That scene to me illustrates both the simplicity and complexity of eggs. These lovely fragile little things can do so very much! They’re essential in cakes and cookies, you need them to make meatballs and meatloaf, you can cook them on their own fried, scrambled, poached, hard-boiled, you can coat virtually anything you might want to fry in them…I mean these little dudes are seriously powerful.

Eggs for cooking

Which came first? The Spatula or the Egg?

When did people first discover they could cook eggs for food? Well since forever according to foodtimeline.org. Early humans discovered that they could gather eggs  for consumption before they hatched. They also realized that doing this did not prevent the egg layer from producing more, therefore ensuring a steady food supply. Once fowl became domesticated this knowledge helped in establishing farming and agriculture as humans gradually became more domestic and less nomadic. Some of the first documented instances of eggs being used as an ingredient in baking come to us from Ancient Egypt, where baked goods were a luxury enjoyed by the nobility.

Breakfast Egg

Since then, we have discovered a multitude of uses, including raw. That’s right, eggs are not actually as dangerous as your mother said they were. Of course it matters where you get them, fresh is best and from a reputable source. But raw eggs are not quite as scary as they were once thought to be. So if you want to make a Rocky-esque protein drink…go for it. Just promise me you’re blasting Eye of the Tiger while doing so.

Happy Easter!

Photo Credits

Egg Assortment: Rob and Stephanie Levy via Flickr

Eggs for Cooking: JFXie via Flickr

Fried Egg: Snow Pea & Bok Choi via Flickr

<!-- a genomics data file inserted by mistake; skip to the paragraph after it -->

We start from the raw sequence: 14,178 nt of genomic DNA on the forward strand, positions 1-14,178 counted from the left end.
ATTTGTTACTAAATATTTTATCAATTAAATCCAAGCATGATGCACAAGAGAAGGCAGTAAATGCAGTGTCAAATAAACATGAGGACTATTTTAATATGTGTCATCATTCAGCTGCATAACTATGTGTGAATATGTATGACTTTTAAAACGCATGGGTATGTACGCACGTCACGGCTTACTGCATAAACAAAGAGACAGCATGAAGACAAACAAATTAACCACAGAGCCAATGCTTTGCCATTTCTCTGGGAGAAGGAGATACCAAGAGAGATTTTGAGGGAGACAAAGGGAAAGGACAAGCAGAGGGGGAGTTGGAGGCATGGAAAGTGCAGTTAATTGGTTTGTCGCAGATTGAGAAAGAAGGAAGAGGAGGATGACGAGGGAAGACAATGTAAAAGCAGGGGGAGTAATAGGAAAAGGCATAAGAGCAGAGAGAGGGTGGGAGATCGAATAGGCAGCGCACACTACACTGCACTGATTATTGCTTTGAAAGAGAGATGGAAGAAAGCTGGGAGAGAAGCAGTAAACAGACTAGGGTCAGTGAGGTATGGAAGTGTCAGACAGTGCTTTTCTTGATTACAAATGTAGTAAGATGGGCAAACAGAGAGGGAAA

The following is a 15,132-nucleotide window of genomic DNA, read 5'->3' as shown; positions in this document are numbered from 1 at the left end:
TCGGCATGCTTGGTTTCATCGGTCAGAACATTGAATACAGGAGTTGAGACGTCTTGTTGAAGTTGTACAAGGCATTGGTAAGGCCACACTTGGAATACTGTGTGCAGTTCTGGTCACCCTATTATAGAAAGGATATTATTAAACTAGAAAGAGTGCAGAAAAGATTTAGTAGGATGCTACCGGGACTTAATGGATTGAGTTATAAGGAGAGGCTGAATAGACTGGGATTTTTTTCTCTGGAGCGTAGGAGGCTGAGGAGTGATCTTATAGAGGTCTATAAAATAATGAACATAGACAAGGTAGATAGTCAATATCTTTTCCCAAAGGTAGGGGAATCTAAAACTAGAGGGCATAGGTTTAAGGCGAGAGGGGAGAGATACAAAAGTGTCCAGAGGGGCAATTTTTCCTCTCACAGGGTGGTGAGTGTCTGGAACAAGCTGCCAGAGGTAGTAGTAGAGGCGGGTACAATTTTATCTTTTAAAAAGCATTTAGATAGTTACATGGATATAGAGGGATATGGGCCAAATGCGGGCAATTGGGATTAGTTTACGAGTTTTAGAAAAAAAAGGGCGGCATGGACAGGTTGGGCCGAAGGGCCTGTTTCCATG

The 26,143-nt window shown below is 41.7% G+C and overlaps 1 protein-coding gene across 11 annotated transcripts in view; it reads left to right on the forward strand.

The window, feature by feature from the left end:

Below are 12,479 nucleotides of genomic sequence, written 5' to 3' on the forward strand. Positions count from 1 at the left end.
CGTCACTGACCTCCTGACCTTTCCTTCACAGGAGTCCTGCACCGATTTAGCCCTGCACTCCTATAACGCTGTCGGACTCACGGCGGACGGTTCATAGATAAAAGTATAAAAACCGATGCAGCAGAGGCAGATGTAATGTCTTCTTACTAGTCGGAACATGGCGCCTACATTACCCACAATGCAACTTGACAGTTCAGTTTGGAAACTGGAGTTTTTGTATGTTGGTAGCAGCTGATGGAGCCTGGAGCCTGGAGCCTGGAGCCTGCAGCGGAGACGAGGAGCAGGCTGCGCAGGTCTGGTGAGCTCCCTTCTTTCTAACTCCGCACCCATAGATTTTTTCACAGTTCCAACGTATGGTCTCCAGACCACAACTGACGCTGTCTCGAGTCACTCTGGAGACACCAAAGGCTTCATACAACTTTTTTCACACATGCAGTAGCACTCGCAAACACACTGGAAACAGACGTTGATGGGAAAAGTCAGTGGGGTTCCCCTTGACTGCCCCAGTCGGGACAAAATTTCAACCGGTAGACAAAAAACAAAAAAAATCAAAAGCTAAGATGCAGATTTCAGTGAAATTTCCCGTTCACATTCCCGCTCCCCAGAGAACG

Eat Well, Travel Well ~ Samantha

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WanderFood Wednesday: Traditional Easter Food

by Samantha Scott
( April 15th, 2014 )

Traditional Easter food hasn’t changed a whole lot over the course of time. The holiday is celebrated all around the world and every culture has variations on the same Easter food. But no matter how different the variation may be, the food served on Easter is both religiously and historically significant.

Hot Crossed Buns Hot Crossed Buns

Bread is, not surprisingly, a major component of the Easter meal. Often sweet in taste, they are typically some kind of variation on Hot Crossed Buns, like Pinca, from Croatia. I will be attempting to make this on Saturday, pictures to come!

The foods represent both a historical and religious significance, as well as a seasonal significance. Eggs for example are symbols of birth, or rebirth as the case may be, and lamb is often served because it was one of first fresh meats available at the beginning of spring. Lamb also has historical significance as, in hopes of being “passed over” during the many plagues that Europe suffered, Jewish homes would paint on their doors with the blood of a sacrificed lamb. Lambs also have a strong symbolic presence in Christianity. They were considered to be the one animal the devil could not transform into, and so held a certain reverence within the faith.

Roast leg of lamb was always a staple for Easter dinner while I was growing up. Lamb is a wonderfully flavorful meat, so you don’t really need to do much to it, which makes it ideal for large family gatherings. I asked my grandmother how she used to prepare it: simply rub the meat with olive oil, use a couple cloves of garlic and some rosemary, tucked right into the meat so that the flavor really comes alive, and roast! Simple yet delicious.

And because I am a big fan of bridging the gap between old and new, you can pair any of these traditional offerings with an innovative Easter cocktail! I can’t wait to try some of these Easter cocktails from WanderLush!

Do you stick with traditional Easter food around your table or do you mix it up? Maybe a bit of a combination?

It’s WanderFood Wednesday! Share a link below to your blog and join the WanderFood community!

Eat Well, Travel Well ~ Samantha

Photo Credit

Hot Crossed Buns, by Nick Saltmarsh via Flickr